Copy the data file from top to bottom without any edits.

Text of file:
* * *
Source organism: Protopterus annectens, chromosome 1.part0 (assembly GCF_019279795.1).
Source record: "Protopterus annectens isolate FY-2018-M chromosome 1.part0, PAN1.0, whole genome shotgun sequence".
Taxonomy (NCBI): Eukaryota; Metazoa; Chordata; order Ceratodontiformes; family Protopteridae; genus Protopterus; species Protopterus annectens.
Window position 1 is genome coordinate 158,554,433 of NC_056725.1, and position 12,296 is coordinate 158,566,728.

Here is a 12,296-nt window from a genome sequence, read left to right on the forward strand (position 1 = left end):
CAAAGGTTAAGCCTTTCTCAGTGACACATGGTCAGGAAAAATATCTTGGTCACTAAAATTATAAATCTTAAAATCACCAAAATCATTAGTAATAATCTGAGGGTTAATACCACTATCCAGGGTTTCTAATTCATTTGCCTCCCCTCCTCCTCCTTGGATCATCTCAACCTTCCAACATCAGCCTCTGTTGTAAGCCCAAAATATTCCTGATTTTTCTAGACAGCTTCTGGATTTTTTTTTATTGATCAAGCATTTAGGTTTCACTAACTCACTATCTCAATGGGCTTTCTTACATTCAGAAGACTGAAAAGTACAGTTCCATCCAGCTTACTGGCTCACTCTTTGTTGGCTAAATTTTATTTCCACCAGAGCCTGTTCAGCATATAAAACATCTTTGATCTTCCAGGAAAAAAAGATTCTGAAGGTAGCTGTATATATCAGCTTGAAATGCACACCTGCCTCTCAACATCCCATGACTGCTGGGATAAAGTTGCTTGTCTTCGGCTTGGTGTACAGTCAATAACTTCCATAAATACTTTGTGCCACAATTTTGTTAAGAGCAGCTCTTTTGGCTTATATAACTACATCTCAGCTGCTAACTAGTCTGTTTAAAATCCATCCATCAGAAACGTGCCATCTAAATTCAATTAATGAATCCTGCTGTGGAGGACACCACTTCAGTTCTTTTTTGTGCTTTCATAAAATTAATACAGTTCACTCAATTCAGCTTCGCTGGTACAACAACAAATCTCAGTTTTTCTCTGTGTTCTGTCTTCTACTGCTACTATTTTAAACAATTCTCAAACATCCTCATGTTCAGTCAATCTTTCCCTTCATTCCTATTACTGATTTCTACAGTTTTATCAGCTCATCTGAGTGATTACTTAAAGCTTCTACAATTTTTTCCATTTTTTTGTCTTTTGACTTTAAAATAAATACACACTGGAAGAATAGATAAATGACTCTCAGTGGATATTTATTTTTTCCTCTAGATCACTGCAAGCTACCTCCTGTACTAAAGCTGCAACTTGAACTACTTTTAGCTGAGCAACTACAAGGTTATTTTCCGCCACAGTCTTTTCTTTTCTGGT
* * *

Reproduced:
Source organism: Protopterus annectens, chromosome 1.part0 (assembly GCF_019279795.1).
Source record: "Protopterus annectens isolate FY-2018-M chromosome 1.part0, PAN1.0, whole genome shotgun sequence".
Taxonomy (NCBI): Eukaryota; Metazoa; Chordata; order Ceratodontiformes; family Protopteridae; genus Protopterus; species Protopterus annectens.
Window position 1 is genome coordinate 158,554,433 of NC_056725.1, and position 12,296 is coordinate 158,566,728.

Here is a 12,296-nt window from a genome sequence, read left to right on the forward strand (position 1 = left end):
CAAAGGTTAAGCCTTTCTCAGTGACACATGGTCAGGAAAAATATCTTGGTCACTAAAATTATAAATCTTAAAATCACCAAAATCATTAGTAATAATCTGAGGGTTAATACCACTATCCAGGGTTTCTAATTCATTTGCCTCCCCTCCTCCTCCTTGGATCATCTCAACCTTCCAACATCAGCCTCTGTTGTAAGCCCAAAATATTCCTGATTTTTCTAGACAGCTTCTGGATTTTTTTTTATTGATCAAGCATTTAGGTTTCACTAACTCACTATCTCAATGGGCTTTCTTACATTCAGAAGACTGAAAAGTACAGTTCCATCCAGCTTACTGGCTCACTCTTTGTTGGCTAAATTTTATTTCCACCAGAGCCTGTTCAGCATATAAAACATCTTTGATCTTCCAGGAAAAAAAGATTCTGAAGGTAGCTGTATATATCAGCTTGAAATGCACACCTGCCTCTCAACATCCCATGACTGCTGGGATAAAGTTGCTTGTCTTCGGCTTGGTGTACAGTCAATAACTTCCATAAATACTTTGTGCCACAATTTTGTTAAGAGCAGCTCTTTTGGCTTATATAACTACATCTCAGCTGCTAACTAGTCTGTTTAAAATCCATCCATCAGAAACGTGCCATCTAAATTCAATTAATGAATCCTGCTGTGGAGGACACCACTTCAGTTCTTTTTTGTGCTTTCATAAAATTAATACAGTTCACTCAATTCAGCTTCGCTGGTACAACAACAAATCTCAGTTTTTCTCTGTGTTCTGTCTTCTACTGCTACTATTTTAAACAATTCTCAAACATCCTCATGTTCAGTCAATCTTTCCCTTCATTCCTATTACTGATTTCTACAGTTTTATCAGCTCATCTGAGTGATTACTTAAAGCTTCTACAATTTTTTCCATTTTTTTGTCTTTTGACTTTAAAATAAATACACACTGGAAGAATAGATAAATGACTCTCAGTGGATATTTATTTTTTCCTCTAGATCACTGCAAGCTACCTCCTGTACTAAAGCTGCAACTTGAACTACTTTTAGCTGAGCAACTACAAGGTTATTTTCCGCCACAGTCTTTTCTTTTCTGGT